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Showing courses 1-100 of 1082
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7 Characteristics of Resilient People: Bitesize Self-taught Booking not required

7 Characteristics of Resilient People: Bitesize

PPD bitesize online resources are short and high impact; including videos, quick tips guides and interactive bitesize modules. Develop your skills and knowledge quickly, easily, when you need. They complement face to face courses and more in-depth online modules.

8 Wastes new Self-taught Booking not required

An introduction to the 8 Wastes (Lean methodology), and how to spot hidden waste in your own processes.

SIPOC training new Self-taught Booking not required

A short how-to guide to creating and using SIPOC analysis in process improvement

This is an the first of four online AbilityNet sessions looking at the principles of digital accessibility and its impact on people with disability.

This entry-level session introduces the principles of digital accessibility and its impact on people with disability, with particular reference to higher education settings.

It is ideal for anyone creating, managing or procuring digital content or systems, including digital managers, web developers, learning technologists, student services staff, academics and others. It will also be useful to staff who support disabled students and technical staff involved with evaluating and reporting accessibility compliance.

The course can be accessed via the following link (Please note that Raven Login is required to access this material)

This is an the second of four online AbilityNet sessions looking at digital accessibility.

The accessibility statement is an opportunity to explain to your website users, staff and students how you support their needs, as well as communicating how your website meets accessibility standards.

This session looks in detail at the requirements for universities to provide an accessibility statement under the new Public Sector Web Accessibility Regulations. As well as being a legal requirement the accessibility statement is an opportunity to explain to your website users, staff and students how you support their needs, as well as communicating how your website meets accessibility standards.

This entry-level session introduces the principles of digital accessibility and its impact on people with disability, with particular reference to higher education settings. It is ideal for anyone creating, managing or procuring digital content or systems, including digital managers, web developers, learning technologists, student services staff, academics and others. It will also be useful to staff who support disabled students and technical staff involved with evaluating and reporting accessibility compliance.

The course can be accessed via the following link (Please note that Raven Login is required to access this material)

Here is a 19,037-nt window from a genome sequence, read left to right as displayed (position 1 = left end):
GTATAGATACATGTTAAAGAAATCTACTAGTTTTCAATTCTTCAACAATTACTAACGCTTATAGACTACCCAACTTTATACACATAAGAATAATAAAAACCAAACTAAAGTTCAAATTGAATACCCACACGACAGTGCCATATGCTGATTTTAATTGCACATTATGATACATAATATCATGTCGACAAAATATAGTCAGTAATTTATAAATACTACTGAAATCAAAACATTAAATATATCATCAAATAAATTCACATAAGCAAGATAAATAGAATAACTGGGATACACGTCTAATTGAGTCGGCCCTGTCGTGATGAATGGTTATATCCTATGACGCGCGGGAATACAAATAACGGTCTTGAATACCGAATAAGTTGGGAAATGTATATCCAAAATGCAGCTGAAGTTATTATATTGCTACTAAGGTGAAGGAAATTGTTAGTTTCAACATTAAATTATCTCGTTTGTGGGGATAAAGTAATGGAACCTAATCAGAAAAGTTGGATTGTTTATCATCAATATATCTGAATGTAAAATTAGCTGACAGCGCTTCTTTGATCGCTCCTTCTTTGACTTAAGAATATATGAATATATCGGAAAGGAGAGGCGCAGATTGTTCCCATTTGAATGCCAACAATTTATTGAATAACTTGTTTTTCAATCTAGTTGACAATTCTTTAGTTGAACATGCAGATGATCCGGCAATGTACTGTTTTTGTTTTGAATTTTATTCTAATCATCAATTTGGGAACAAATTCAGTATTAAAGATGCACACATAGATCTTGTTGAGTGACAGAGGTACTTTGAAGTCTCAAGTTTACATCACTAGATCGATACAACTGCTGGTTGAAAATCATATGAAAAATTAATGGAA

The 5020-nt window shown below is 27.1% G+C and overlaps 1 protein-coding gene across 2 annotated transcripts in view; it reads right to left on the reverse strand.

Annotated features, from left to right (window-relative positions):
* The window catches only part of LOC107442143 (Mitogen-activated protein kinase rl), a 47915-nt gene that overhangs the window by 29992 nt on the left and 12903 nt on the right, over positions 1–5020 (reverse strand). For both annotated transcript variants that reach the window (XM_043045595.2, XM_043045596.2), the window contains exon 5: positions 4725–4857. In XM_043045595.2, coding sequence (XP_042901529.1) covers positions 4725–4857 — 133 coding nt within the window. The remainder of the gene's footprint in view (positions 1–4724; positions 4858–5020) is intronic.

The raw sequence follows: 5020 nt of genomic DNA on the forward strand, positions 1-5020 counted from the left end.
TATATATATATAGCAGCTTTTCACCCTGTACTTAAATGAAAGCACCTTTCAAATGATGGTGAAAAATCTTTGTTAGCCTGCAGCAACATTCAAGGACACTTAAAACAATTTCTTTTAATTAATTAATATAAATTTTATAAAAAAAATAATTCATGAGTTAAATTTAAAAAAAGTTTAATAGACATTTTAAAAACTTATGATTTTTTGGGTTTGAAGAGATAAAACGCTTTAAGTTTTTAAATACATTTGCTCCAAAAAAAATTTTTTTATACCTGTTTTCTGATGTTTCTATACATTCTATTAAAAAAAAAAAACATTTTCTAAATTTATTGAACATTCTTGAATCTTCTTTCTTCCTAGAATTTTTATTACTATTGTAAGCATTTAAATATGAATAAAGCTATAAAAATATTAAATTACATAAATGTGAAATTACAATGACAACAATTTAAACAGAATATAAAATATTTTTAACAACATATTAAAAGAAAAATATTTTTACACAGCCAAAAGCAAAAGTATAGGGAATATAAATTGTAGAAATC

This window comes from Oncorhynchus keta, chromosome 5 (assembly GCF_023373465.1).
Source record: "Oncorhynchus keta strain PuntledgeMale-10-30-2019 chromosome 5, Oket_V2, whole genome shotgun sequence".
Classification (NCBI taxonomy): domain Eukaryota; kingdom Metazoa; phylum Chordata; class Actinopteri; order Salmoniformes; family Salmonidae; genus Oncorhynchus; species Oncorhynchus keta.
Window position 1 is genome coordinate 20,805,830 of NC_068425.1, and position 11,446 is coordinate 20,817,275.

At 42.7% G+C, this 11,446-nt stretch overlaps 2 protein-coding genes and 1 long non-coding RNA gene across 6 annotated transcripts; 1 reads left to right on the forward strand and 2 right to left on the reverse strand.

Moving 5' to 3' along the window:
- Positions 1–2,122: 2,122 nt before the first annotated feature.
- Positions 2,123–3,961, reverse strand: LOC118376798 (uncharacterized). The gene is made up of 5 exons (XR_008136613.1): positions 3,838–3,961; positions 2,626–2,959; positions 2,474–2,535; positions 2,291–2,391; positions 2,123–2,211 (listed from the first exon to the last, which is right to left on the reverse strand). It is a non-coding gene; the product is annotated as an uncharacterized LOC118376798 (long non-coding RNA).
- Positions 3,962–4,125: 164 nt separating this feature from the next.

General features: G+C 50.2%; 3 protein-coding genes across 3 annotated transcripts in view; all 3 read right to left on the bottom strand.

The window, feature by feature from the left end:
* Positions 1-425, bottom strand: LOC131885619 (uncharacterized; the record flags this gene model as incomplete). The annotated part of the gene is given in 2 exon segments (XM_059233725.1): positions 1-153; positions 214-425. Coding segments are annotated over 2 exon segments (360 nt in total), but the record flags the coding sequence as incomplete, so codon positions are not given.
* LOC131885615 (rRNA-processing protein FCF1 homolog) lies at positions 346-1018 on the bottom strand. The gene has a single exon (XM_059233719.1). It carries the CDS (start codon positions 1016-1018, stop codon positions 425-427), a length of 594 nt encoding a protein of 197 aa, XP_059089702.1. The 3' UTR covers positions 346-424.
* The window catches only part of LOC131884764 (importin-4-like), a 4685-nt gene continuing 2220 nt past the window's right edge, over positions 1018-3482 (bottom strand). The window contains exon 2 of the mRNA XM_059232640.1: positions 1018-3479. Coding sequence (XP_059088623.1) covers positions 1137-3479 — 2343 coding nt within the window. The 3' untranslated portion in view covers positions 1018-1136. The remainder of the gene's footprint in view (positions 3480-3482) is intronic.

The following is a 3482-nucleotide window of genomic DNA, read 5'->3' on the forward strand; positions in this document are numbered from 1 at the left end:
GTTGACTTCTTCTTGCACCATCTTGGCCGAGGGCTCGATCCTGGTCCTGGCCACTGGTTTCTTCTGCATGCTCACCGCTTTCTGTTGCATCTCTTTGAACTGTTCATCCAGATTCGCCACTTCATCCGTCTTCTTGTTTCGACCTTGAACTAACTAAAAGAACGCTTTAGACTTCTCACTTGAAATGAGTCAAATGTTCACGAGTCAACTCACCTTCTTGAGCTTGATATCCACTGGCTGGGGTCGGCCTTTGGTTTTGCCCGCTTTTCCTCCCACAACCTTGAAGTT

This is an the third of four online AbilityNet sessions looking at digital accessibility.

It looks at how to undertake quick accessibility checks to test whether your website(s) comply with accessibility principles. Aimed at anyone creating, managing or procuring digital content or systems in Higher Education.

Learn how to undertake quick accessibility checks to test whether your website(s) comply with accessibility principles. Being able to undertake these checks can help you with developing an accessibility strategy, improve procurement decisions and create an accessibility statement.

This entry-level session is aimed at anyone creating, managing or procuring digital content or systems in Higher Education. It will also be of value as an introductory session for developers and eLearning content creators looking to develop accessibility skills.

The course can be accessed via the following link (Please note that Raven Login is required to access this material)

This is an the fourth of four online AbilityNet sessions looking at digital accessibility, specifically how to understand the results of accessibility evaluations and testing results.

The new Web Accessibility regulations require Universities to conduct audits and testing across all their digital estates, form websites to learning environments. These tests can be carried out by external contractors or your own in-house teams (see Workshop 3 for how to do this yourself)

Although built around common standards such as WCAG2.1, many people find accessibility test results and audit reports difficult to understand. Automatically generated reports or expert audits can produce a list of issues that need prioritising. Organisations must also decide how these accessibility barriers are communicated through their accessibility statement and how they can remediate them in the future.

This session is aimed at anyone creating, managing or procuring digital content or systems. It will also be of value as an introductory session for developers and eLearning content creators looking to develop accessibility skills. While not compulsory, it is strongly recommended that attendees attend the session “Introduction to accessibility testing” if they have no prior knowledge of accessibility tests.